Tuesday, June 11, 2013

Game 38: Columbia Round 1

Ashland XXXII
A46: 1 d4 Nf6 2 Nf3 e6: Torre, London and Colle Systems
White: Leo Rabulan (2112)
Black: Dan Quigley (1801)
Columbia, SC, Round 1, G/75, 30 sec. bonus, Apr. 11, 2013

1.d4 Nf6 2.Nf3 e6 3.Bg5 h6 4.Bh4 c5 5.e3 Qb6

5…b6 is main line here, and I have played it as Black in server-based games before with reasonable success. However, I decided tonight I wanted more active piece play. Black has been most successful with 5…cxd4 here, but I don’t like to liquidate tension until I see an advantage for doing so, or the avoidance of a disadvantage.

6.Qc1 cxd4 7.exd4 Nc6 8.c3 Be7

8...Nh5 9.g4 Nf6 10.Nbd2=

9.Bd3 d6

Prevents intrusion on e5.

10.Nbd2 Bd7 11.0–0 Rc8 TN

Black ever playing …Nxd4 is an illusion. Better was 11…g5 as in Volovich - Rubenchik, Somerset 1992. White went on to win because he was the stronger player: 12.Bg3 Nh5 13.Re1 Nxg3 14.hxg3 d5 15.a4 Rc8 16.Bb5 a6?! (After 16…f6, intending …Kf7, Black is fully equal.) 17.Bxc6 Bxc6 18.Ne5 0-0 19.f4 Be8 20.Ndf3 f6 21.a5 Qd6 22.Nd3 g4? (22…Bg6 and Black is perfectly okay.) 23.Nh2 Bg6 24.Qe3 Bf5 25.Rac1 b6 26.Ra1 h5 27.Nf1 Qc7 28.axb6 Qxb6 29.Re2 Qb5 30.Nf2 a5 31.Qd2 a4 32.Ne3 Be4 33.Nxe4 dxe4 34.f5 exf5 35.Rf1 f4 36.Rxf4 f5 37.c4 Qd7 38.Ref2 Bg5 39.d5 Bxf4 40.Rxf4 Rb8 41.c5 Rb3 42.d6 Rd3 43.Qf2 Qe6 44.Rxf5 Rxf5 45.Qxf5 Qxf5 46.Nxf5 Kf8 47.c6 Ke8 48.c7 Kd7 49.Ne7 Rd1+ 50.Kf2 Rc1 51.Ke3 Rc4 52.c8Q+ 1-0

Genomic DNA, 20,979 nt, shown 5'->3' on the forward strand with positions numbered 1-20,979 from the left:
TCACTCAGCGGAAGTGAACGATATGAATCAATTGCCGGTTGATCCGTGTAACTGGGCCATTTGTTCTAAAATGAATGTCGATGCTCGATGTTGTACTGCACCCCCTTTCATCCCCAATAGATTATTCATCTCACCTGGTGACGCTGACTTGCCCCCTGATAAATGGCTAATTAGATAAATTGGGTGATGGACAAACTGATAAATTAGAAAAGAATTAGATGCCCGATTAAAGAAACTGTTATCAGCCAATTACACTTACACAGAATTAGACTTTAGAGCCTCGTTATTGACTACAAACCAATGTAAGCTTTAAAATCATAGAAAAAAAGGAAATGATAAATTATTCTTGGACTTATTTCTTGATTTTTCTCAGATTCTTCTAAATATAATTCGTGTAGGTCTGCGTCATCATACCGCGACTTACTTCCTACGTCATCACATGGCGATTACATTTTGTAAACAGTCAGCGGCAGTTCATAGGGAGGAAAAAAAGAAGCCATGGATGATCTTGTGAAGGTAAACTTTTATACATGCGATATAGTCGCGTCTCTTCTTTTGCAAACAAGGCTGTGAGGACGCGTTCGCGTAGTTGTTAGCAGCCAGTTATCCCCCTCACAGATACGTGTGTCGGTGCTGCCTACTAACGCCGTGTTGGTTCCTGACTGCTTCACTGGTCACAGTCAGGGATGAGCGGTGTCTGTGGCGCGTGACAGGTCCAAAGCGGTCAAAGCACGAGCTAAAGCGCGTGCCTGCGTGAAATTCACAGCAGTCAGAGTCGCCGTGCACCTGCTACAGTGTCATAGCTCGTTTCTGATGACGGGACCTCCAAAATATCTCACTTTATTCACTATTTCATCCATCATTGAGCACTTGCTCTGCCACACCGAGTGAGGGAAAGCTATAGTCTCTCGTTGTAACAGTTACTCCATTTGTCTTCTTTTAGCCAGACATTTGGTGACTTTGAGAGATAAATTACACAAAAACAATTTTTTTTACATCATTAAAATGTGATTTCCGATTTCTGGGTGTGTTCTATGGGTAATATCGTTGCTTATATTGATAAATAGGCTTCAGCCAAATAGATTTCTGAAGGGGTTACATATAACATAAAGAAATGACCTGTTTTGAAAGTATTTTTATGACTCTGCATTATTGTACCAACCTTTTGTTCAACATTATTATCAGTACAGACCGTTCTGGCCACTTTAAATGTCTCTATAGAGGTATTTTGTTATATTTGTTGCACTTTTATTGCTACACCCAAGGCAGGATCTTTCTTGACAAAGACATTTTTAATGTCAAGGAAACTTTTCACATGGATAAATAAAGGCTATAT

12.Nc4 Qc7 13.a4 0–0 14.Re1 Na5 15.Ncd2 a6

Covers b5 and prepares …b5.

16.Qd1 b5?!

Opening the a-file for White is dangerous. Preferable for Black may have been quiet moves like 16...Rfe8!?= in order to make White prove he has an advantage if he does anywhere.

17.axb5 axb5 18.Ne4 Nc4 19.Qe2 Nd5 20.Bxe7 Nxe7 21.Ng3?!

This move is a retreat. White’s only active move was 21.b3!? when 21...f5 22.bxc4 bxc4 23.Bc2 gives a slight advantage to White, but the position is complicated.

21...Nd5!

Threatening …Nf4.

22.Bb1

Also good for Black is 22.Qc2 Nf4 23.b3 Nb6 with a small advantage.

22...b4

My idea here was to rid myself of a weakness, the isolated b-pawn, and give my light squared Bishop more scope. But better was 22…Ra8, contesting White’s open file, or 22...f5 23.Qc2 Ra8 and Black has the easier position to play.

23.cxb4


23...Qb6??

With this blunder, Black hands the game to his opponent. 23...Qb8= with the same idea of playing against White’s shattered Queenside pawns would completely equalize. White has no easy plans for an advantage he can play in the position, a situation that often comes out of the Torre Opening. I was lulled into complacency by the quietness of the position and never saw that my Knight could be trapped, another reason I should have earlier offered a Rook exchange on the a-file.

24.b3 Nc3 25.Qd3 Nxb1 26.bxc4 Qxb4 27.Rexb1 Qxc4 28.Qxc4 Rxc4 29.Ne4 1-0

2 comments:

  1. Great collection and I sure wish I could write stories for these pictures!Look how lovely these are. I wish I could draw like this. I will miss you, my sweet friend. Looking forward to when you're back.I really appreciate all your comments, thank you! I’m back behind my desk and hope to start blogging again and catching up with all your lovely blogs in the coming days.............

    chess set , chess sets

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  2. I see that you played in the Ashland Quick Mr. Quigley. I hope this means you are back to playing regularly.

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